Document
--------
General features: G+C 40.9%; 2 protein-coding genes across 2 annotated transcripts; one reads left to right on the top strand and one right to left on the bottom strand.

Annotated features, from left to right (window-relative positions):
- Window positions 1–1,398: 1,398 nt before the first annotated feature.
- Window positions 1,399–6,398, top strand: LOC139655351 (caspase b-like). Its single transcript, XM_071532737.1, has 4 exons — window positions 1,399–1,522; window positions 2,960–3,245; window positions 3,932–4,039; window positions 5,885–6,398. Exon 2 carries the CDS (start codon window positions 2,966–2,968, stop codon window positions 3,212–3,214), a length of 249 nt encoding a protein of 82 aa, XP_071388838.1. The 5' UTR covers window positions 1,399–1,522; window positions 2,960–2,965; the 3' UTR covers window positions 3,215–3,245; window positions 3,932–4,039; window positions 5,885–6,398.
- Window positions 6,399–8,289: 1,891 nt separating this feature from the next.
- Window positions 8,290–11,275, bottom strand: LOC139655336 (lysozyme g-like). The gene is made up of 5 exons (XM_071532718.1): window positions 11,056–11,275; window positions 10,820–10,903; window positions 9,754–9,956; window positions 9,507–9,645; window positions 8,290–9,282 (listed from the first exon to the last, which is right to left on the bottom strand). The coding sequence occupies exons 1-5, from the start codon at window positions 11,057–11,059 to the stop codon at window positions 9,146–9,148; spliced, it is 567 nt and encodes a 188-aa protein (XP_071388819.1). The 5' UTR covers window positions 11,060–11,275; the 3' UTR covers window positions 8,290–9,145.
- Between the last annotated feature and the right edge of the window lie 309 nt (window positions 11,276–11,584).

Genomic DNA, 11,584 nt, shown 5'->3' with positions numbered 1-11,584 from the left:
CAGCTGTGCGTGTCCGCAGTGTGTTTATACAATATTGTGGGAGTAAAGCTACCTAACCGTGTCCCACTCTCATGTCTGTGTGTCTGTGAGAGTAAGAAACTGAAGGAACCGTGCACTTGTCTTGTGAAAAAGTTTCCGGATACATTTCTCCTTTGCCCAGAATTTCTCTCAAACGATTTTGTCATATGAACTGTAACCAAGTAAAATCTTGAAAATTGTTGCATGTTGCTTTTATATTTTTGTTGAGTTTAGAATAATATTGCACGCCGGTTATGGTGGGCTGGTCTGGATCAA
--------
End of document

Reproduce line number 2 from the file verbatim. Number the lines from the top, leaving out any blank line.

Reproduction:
Annotated features, from left to right (window-relative positions):